This year some areas of Chiang Mai have managed to record PM2.5 rates over 300μg/m3.
Dr Chaicharn Pothirat, a CMU professor and pulmonary, critical care and allergy specialist at Maharaj, the main government hospital in Chiang Mai, said northern Thailand has the highest regional rates of lung cancer and people in Chiang Mai die on average four years earlier due to the smog. He has calculated that for every 10μg/m3 rise in PM2.5 levels mortality rates in Chiang Mai rise by 1.6%.
Despite publicizing his findings he said the government has ignored them and still says the health effects of exposure to PM2.5 are “uncertain”.
Levels high even indoors
Worryingly, despite popular perceptions, PM2.5 levels indoors are as high as outdoors unless you seal the room and run an air purifier.
PM2.5 levels throughout Maharaj Hospital are dangerously high yet the only clean sealed rooms are the two operating units and the ICU. Dr Chaicharn is working on getting all the nurses’ stations and one room in each ward sealed and clean, but it is hard because he receives no funding from the government and has to rely on donations solicited from friends.
He has also advised the authorities to build clean sealed rooms for about 20 to 30 people in each of the 205 tambons (municipalities) of the province and a large sealed safe room for at least 1,000 people in central Chiang Mai, so that those with health problems can have a respite from the smog.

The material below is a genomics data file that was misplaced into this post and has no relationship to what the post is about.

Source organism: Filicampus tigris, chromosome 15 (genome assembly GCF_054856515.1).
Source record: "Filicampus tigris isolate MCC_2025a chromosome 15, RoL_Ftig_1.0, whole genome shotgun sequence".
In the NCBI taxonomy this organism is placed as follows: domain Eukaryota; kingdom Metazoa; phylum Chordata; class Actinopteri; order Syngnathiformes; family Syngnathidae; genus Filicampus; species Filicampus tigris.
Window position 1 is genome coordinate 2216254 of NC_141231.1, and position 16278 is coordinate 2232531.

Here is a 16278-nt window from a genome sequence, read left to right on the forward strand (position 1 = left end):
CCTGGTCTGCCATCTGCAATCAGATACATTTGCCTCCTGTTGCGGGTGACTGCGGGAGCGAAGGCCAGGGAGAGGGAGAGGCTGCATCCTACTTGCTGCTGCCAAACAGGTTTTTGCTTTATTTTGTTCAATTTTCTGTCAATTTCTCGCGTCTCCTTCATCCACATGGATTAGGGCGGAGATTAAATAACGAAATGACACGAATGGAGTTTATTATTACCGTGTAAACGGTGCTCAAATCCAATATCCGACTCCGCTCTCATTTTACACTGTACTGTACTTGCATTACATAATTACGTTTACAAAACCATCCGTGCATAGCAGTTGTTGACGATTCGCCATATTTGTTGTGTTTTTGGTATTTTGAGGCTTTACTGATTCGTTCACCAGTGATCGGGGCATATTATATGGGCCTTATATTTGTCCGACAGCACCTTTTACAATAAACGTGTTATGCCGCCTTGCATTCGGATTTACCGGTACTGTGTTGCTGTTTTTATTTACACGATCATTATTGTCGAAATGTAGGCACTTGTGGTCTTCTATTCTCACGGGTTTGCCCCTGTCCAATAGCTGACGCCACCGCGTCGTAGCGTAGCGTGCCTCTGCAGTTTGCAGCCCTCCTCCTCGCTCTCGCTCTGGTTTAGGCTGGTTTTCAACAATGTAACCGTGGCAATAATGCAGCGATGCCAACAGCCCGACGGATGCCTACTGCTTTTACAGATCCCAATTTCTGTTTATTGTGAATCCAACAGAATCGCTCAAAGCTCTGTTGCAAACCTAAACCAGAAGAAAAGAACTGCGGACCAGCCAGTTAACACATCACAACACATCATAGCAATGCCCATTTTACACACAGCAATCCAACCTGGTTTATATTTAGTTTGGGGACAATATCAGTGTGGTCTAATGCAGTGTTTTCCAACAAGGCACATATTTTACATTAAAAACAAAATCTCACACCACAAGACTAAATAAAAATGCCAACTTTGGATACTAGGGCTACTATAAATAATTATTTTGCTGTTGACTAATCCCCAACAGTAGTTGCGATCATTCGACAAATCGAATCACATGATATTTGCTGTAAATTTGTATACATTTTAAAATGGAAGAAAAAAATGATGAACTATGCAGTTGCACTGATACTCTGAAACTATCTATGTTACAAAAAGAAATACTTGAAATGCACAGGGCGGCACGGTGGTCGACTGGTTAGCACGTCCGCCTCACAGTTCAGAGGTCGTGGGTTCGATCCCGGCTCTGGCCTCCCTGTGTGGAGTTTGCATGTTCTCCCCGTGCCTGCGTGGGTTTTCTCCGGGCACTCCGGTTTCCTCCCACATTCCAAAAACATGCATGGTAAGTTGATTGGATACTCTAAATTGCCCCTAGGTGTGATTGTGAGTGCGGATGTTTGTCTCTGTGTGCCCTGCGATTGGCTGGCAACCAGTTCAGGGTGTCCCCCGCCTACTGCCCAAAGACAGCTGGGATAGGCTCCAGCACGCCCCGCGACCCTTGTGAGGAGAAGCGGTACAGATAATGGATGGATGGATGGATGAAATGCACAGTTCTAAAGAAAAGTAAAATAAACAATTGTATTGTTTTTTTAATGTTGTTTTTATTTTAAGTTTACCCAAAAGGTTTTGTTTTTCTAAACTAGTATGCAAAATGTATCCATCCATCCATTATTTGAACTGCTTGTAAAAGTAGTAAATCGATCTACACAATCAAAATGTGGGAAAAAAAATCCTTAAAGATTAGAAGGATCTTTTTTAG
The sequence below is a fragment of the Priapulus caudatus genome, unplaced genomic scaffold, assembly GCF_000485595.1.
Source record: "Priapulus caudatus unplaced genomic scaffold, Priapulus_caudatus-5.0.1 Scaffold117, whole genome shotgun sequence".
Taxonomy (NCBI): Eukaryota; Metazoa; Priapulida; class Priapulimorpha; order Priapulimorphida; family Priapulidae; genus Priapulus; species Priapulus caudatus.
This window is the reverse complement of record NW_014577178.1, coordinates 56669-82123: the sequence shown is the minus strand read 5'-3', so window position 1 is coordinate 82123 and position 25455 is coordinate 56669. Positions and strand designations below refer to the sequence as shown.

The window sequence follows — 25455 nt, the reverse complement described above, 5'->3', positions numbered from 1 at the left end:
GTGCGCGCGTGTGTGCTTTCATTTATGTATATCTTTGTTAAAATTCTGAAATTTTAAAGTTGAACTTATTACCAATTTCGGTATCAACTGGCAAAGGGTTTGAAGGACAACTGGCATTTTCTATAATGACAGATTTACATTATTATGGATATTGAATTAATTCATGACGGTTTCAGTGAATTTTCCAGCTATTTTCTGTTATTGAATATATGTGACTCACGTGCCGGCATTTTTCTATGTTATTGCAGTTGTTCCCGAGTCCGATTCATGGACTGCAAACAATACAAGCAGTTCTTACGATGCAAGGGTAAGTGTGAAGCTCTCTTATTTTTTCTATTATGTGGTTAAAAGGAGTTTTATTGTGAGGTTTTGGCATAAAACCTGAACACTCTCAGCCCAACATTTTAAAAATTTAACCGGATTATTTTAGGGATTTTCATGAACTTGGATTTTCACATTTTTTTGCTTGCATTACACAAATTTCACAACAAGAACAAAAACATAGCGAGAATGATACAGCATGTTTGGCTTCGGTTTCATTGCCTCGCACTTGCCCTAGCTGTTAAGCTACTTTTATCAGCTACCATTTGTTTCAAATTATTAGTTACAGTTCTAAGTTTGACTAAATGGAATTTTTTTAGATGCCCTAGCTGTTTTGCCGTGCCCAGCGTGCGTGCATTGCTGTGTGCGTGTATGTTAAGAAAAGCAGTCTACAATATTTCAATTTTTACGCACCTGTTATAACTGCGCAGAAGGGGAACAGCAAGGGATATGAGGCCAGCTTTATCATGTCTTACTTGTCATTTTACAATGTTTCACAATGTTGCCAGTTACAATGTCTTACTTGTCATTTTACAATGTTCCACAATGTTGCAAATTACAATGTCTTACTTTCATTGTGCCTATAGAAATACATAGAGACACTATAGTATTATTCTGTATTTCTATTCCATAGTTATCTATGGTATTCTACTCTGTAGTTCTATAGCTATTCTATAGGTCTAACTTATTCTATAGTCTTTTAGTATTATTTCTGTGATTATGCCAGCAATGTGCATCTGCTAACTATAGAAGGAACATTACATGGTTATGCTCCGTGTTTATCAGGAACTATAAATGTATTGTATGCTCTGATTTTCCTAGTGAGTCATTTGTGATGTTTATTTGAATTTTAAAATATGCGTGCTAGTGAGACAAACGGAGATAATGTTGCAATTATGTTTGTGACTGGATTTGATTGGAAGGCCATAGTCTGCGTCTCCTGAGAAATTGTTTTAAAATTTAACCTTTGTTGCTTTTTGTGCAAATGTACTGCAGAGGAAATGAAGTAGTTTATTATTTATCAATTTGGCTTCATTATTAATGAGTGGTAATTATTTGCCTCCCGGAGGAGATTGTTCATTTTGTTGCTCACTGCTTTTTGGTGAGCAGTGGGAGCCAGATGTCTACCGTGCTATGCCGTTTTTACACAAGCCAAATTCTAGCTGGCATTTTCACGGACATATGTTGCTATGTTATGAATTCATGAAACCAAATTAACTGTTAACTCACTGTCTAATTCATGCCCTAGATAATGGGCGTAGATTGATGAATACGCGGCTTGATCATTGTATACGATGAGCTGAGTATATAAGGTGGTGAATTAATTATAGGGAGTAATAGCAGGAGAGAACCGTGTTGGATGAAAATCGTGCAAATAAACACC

This is hard to do because due to increased demand Thailand has nearly no air purifiers on sale and a shortage of N95 facemasks that protect against PM2.5.
Dr Chaicharn blames the unelected Chiang Mai Provincial Governor, Supachai Iamsuwan for that situation. He believes that if Supachai declared a state of emergency the government could save lives by bulk buying air purifiers and masks directly from Chinese manufacturers and rapidly get them to Chiang Mai tax-free by bypassing normal retailers and import channels.
Crisis, what crisis?
Dr Ora-Orn Poocharoen, the director of the School of Public Policy at CMU said a government official had told her they would not declare an emergency because they are worried it would badly affect tourism.
But, even without a state of emergency, the smog has been putting off tourists. Tourist numbers in Chiang Mai normally go up for Songkran, the Thai New Year from 13 to 15 April, but according to La-Iad Bungsrithong, president of the Thai Hotels Association Northern Chapter, numbers are down this year because of the smog.
She explained that the crisis has not really affected the long-haul market because many would have booked before the smog, but some of the Thai and to a slightly lesser extent ASEAN and Chinese tourists who tend to book at the last moment seem to be staying away because of the smog.
Tourist numbers for the whole of March were 5% down on last year and bookings for April are currently 70% to 75% down on last year, though La-Iad still hoped for some more last-minute bookings.
Tourism is a major revenue earner for Chiang Mai – last year 10.9 million tourists visited, and despite the smog, La-Iad expects that figure rise by 10% this year.